Lake Jackson is drying up. As a result of persistent drought, the 4,000-acre lake north of Tallahassee is reduced to several isolated pools.
The Florida Fish and Wildlife Conservation Commission (FWC) is suspending some fishing regulations to allow anglers to take some of the fish that remain, especially those that are stressed or trapped in shallow areas. Previously, largemouth bass had to be 18 inches before fishermen could keep them, but beginning today, anglers can keep five largemouth bass, regardless of size, and their daily bag limit of bream (50) and crappie (25). There is no bag limit on catfish.
In addition to legal fishing methods, anglers may take fish by dip net and by hand from Lake Jackson. Cast nets are prohibited.
FWC fisheries biologist Michael Hill works the area, and he’s seen the lake go dry, then refill, several times throughout his career. Hill said Porter Sink, which drains the middle of the lake, had about eight acres of water this past Friday.
“It was dropping several feet a day, and last night Porter Sink drained completely,” he said. “There are still some pools of water closer to Highway 27, but we don’t know if Lime Sink, which is in that area, will open.”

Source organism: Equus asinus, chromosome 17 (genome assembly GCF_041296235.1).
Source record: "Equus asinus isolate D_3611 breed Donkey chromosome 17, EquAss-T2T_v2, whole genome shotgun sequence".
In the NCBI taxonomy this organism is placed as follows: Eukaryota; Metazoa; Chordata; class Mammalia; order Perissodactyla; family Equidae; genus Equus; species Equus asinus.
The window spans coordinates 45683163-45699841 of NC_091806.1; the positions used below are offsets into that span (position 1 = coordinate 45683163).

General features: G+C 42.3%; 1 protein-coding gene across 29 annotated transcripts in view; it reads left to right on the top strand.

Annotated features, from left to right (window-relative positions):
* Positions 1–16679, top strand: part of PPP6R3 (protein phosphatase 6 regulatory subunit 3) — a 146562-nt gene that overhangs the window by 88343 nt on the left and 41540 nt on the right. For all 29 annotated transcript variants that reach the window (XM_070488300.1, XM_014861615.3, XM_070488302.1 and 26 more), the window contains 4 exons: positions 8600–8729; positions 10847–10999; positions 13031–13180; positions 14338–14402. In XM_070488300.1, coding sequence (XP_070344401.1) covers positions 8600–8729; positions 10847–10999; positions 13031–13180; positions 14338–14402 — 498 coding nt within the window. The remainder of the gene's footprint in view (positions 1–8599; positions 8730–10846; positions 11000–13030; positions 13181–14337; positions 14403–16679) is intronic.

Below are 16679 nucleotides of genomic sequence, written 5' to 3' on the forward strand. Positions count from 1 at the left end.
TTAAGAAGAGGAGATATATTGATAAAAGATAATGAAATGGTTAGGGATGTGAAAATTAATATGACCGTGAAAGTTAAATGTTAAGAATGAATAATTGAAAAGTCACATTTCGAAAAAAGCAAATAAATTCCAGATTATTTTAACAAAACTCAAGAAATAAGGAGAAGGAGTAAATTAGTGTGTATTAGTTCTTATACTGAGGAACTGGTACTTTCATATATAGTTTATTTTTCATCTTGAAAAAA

Lake Jackson and other area lakes sit atop a geographic feature called a karst formation. Water flows far below ground in limestone caverns and passageways toward the Gulf of Mexico. In times of drought, water drains down the sinks to the aquifer. When normal rainfall returns, the lake refills.
Hill said Lake Jackson last went dry in 2006. It then refilled completely but has been receding over the past two years.
Historically, Lake Jackson goes dry every 20-25 years.
All regulations pertaining to turtles, or their take, remain in effect. The take or possession of softshell turtles is prohibited from May 1 through July 21. Also, people cannot possess Florida cooters and snapping turtles.
The FWC is advising anyone who ventures out on the lake bottom to use caution, particularly around Porter Sink. Boggy conditions will make access to the remaining pools of water difficult.
Only foot traffic is allowed on the lake bottom. Under county law, ATV and vehicle traffic is prohibited.
Image from Florida Fish and Wildlife, MyFWCmedia from the flickr Creative Commons